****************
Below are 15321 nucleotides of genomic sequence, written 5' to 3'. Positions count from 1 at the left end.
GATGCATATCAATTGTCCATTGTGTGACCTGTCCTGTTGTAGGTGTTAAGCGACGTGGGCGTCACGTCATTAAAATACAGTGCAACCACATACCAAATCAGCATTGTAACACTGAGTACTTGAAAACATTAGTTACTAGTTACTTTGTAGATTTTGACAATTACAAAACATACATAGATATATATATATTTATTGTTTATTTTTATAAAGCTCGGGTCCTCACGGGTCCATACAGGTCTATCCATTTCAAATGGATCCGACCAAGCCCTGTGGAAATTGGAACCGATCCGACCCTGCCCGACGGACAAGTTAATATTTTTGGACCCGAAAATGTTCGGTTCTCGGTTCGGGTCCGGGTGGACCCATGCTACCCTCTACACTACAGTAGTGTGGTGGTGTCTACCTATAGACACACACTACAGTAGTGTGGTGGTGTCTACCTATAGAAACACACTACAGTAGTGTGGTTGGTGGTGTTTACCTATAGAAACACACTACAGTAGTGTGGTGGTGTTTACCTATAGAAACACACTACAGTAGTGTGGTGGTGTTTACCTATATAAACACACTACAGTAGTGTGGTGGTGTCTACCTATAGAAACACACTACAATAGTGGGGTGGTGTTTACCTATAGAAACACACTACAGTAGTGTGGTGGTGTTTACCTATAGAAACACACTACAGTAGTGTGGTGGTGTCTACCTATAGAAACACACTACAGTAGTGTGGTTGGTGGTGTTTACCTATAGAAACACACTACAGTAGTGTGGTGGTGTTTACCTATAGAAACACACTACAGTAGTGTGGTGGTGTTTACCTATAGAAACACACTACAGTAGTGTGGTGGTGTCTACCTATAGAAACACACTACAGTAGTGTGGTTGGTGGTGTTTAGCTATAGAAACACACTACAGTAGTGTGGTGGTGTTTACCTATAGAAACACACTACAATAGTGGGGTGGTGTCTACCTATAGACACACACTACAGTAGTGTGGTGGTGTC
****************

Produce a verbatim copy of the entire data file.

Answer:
Below are 15321 nucleotides of genomic sequence, written 5' to 3'. Positions count from 1 at the left end.
GATGCATATCAATTGTCCATTGTGTGACCTGTCCTGTTGTAGGTGTTAAGCGACGTGGGCGTCACGTCATTAAAATACAGTGCAACCACATACCAAATCAGCATTGTAACACTGAGTACTTGAAAACATTAGTTACTAGTTACTTTGTAGATTTTGACAATTACAAAACATACATAGATATATATATATTTATTGTTTATTTTTATAAAGCTCGGGTCCTCACGGGTCCATACAGGTCTATCCATTTCAAATGGATCCGACCAAGCCCTGTGGAAATTGGAACCGATCCGACCCTGCCCGACGGACAAGTTAATATTTTTGGACCCGAAAATGTTCGGTTCTCGGTTCGGGTCCGGGTGGACCCATGCTACCCTCTACACTACAGTAGTGTGGTGGTGTCTACCTATAGACACACACTACAGTAGTGTGGTGGTGTCTACCTATAGAAACACACTACAGTAGTGTGGTTGGTGGTGTTTACCTATAGAAACACACTACAGTAGTGTGGTGGTGTTTACCTATAGAAACACACTACAGTAGTGTGGTGGTGTTTACCTATATAAACACACTACAGTAGTGTGGTGGTGTCTACCTATAGAAACACACTACAATAGTGGGGTGGTGTTTACCTATAGAAACACACTACAGTAGTGTGGTGGTGTTTACCTATAGAAACACACTACAGTAGTGTGGTGGTGTCTACCTATAGAAACACACTACAGTAGTGTGGTTGGTGGTGTTTACCTATAGAAACACACTACAGTAGTGTGGTGGTGTTTACCTATAGAAACACACTACAGTAGTGTGGTGGTGTTTACCTATAGAAACACACTACAGTAGTGTGGTGGTGTCTACCTATAGAAACACACTACAGTAGTGTGGTTGGTGGTGTTTAGCTATAGAAACACACTACAGTAGTGTGGTGGTGTTTACCTATAGAAACACACTACAATAGTGGGGTGGTGTCTACCTATAGACACACACTACAGTAGTGTGGTGGTGTC